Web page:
Faith puts God first because it believes His promises and assurances. It is the conviction of things not yet seen. But just because they have not yet been seen does not mean they are not of tremendous value already. There is an old saying that "A bird in the hand is worth two in the bush." But that does not hold true if the bird in the hand soon vanishes away but the two in the bush can be ours forever.

Those things for which we hope instill within us a joy and, if our faith is strong enough, even exultation that we have put God first. We will think of ourselves as rich and blessed, though outwardly we may not seem so. It is as Jesus Himself said to the church at Smyrna, "I know your tribulation and your poverty (but you are rich)..." (Revelation 2:9).

We Need to be Liberal!
Wow! I never thought I'd write those words. But in one sense, it is true. It is not true in the sense of being doctrinally liberal or morally liberal. But it is certainly true in the sense that the New Testament teaches with the words, "you will be enriched in everything for all liberality, which through us is producing thanksgiving to God." (2 Corinthians 9:11; see also Romans 12:8; 2 Corinthians 8:2 and 9:13).

With our blessings, we could be building "bigger barns" (as Jesus described it in one of His parables-Luke 12:16-22) when greater happiness could be had by giving up some of that in favor of spiritual pursuits or kingdom matters. The "carnal" man has appraised his life and put a higher value on physical things than on the spiritual. This will not result in the depth of joy and confident strength possible in this life, and will result in complete and utter tragedy in the life to come (Romans 8:5-9; 1 Corinthians 2:14-16).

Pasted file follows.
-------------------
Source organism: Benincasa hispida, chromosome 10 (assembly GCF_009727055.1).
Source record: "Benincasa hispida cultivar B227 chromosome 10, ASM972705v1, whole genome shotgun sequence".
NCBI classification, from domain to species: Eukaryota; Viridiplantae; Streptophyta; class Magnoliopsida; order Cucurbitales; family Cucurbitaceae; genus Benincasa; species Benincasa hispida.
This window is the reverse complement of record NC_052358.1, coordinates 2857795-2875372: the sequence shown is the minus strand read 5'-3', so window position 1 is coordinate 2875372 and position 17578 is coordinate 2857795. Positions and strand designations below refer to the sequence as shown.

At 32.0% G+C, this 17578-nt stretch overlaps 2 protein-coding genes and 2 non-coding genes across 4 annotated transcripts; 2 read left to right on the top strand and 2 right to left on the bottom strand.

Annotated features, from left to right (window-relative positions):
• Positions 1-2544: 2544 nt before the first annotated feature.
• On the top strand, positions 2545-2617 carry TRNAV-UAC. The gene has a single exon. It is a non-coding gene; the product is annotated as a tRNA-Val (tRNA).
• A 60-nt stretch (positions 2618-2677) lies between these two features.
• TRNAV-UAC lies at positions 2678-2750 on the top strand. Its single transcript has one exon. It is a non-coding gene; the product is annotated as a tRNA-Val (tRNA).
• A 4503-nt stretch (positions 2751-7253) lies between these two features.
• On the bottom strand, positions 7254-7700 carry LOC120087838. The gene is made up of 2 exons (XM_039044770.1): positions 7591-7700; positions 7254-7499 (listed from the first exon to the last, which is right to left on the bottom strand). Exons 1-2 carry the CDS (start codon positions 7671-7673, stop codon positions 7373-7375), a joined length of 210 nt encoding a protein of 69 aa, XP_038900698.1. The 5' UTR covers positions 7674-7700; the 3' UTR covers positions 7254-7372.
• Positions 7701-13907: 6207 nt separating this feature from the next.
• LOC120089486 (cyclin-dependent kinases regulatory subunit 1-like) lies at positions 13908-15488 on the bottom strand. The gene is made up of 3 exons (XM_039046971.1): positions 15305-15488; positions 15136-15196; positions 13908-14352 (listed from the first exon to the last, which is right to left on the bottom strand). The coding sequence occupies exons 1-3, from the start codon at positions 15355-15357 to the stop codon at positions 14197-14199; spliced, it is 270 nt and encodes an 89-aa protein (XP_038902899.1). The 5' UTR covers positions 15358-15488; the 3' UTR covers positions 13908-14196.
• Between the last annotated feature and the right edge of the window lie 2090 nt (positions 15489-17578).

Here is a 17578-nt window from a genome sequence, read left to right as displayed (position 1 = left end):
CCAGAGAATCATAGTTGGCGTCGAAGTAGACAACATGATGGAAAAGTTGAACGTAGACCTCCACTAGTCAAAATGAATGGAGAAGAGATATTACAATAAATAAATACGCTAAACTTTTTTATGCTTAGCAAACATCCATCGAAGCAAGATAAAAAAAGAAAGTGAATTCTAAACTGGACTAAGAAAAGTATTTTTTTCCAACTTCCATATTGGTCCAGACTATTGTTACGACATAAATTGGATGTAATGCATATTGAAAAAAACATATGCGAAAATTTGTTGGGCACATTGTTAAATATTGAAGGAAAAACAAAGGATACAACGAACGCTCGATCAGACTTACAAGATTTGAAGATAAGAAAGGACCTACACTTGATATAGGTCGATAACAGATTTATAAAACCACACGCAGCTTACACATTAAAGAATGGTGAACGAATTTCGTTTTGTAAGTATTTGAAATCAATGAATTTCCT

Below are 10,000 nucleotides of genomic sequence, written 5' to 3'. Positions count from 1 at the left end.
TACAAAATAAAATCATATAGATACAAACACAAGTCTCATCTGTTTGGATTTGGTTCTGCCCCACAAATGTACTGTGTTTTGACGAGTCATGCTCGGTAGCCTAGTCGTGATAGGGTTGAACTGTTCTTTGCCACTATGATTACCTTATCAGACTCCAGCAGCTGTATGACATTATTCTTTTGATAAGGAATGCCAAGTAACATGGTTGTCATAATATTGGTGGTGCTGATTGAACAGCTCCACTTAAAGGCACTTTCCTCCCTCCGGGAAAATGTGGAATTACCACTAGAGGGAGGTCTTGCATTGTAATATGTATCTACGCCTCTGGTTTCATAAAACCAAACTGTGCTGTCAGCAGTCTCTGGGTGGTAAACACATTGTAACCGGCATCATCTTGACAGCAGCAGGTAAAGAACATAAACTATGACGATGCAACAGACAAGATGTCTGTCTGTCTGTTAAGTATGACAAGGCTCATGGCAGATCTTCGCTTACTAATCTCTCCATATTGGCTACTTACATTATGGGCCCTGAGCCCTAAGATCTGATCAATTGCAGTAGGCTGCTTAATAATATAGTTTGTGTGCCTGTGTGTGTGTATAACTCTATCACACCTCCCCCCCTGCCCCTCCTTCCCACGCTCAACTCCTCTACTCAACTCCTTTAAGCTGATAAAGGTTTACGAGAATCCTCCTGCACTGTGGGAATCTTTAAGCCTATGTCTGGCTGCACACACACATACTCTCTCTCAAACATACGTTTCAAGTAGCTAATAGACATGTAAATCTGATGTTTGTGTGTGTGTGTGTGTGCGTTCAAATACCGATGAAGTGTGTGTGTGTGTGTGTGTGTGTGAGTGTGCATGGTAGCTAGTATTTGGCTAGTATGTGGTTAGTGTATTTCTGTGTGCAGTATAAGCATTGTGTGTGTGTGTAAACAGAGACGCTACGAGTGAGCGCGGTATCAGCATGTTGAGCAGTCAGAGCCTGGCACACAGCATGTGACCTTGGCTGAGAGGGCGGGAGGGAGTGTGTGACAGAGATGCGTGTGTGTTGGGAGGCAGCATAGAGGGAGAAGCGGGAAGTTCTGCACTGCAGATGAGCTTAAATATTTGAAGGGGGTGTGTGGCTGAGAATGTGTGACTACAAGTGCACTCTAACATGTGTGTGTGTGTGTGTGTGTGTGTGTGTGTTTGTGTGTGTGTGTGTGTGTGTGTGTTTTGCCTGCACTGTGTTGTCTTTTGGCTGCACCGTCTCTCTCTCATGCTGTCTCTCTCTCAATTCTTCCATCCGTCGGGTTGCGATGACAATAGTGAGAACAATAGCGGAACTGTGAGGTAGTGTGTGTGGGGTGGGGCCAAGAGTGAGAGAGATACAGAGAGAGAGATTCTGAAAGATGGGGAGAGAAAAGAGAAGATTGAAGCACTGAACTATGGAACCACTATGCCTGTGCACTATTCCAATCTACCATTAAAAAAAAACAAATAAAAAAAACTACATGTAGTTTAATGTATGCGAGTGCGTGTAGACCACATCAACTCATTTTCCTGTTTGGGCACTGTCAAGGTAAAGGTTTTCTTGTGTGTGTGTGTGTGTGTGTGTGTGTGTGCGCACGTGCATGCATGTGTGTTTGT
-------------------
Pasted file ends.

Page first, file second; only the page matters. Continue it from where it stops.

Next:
Laying Hold of Life Indeed
Jesus had predicted that He would be put to death and also said that the apostles would face similar treatment. When Peter objected to the idea that Jesus would die, Jesus responded "For whoever wishes to save his life will lose it; but whoever loses his life for My sake will find it." To the apostles, as well as all faithful disciples, we must face the fact that the world expects us to renounce Jesus, or at least reject His teachings, to be acceptable, to be politically correct, to be popular, or sometimes, even to stay alive. But if one does renounce Christ, or even merely ignore Him and His will, the things he will have saved will be next to valueless in the very near future. But if one will go so far as to lose his life rather than deny the Lord, he will find what life really is (1 Timothy 6:19).

Also, principle applies not only to life itself, but anything we consider important in life. We must be willing to lose the temporal things of life, if need be, that we may faithfully and loyally follow Christ. It might involve losing comfort or physical security. It might mean forgoing something pleasurable or some source of momentary happiness. It might cost us acceptance with family, friends or associates. It might cost us physical wealth. These are the things of this life. We must put following Christ above them all (Mark 10:28-31). The Christian never gives up anything for Jesus' sake without gaining something better. And no one reaching heaven will be disappointed.

Being a disciple of Jesus has many wonderful benefits. And, we are only at the beginning. We can scarcely imagine what glories will be in the world to come, where as one hymn suggest, we exult as "the ages roll on". We may lose our lives, but in the end, we will save them.


By Jon W. Quinn
From Expository Files 13.11; November 2006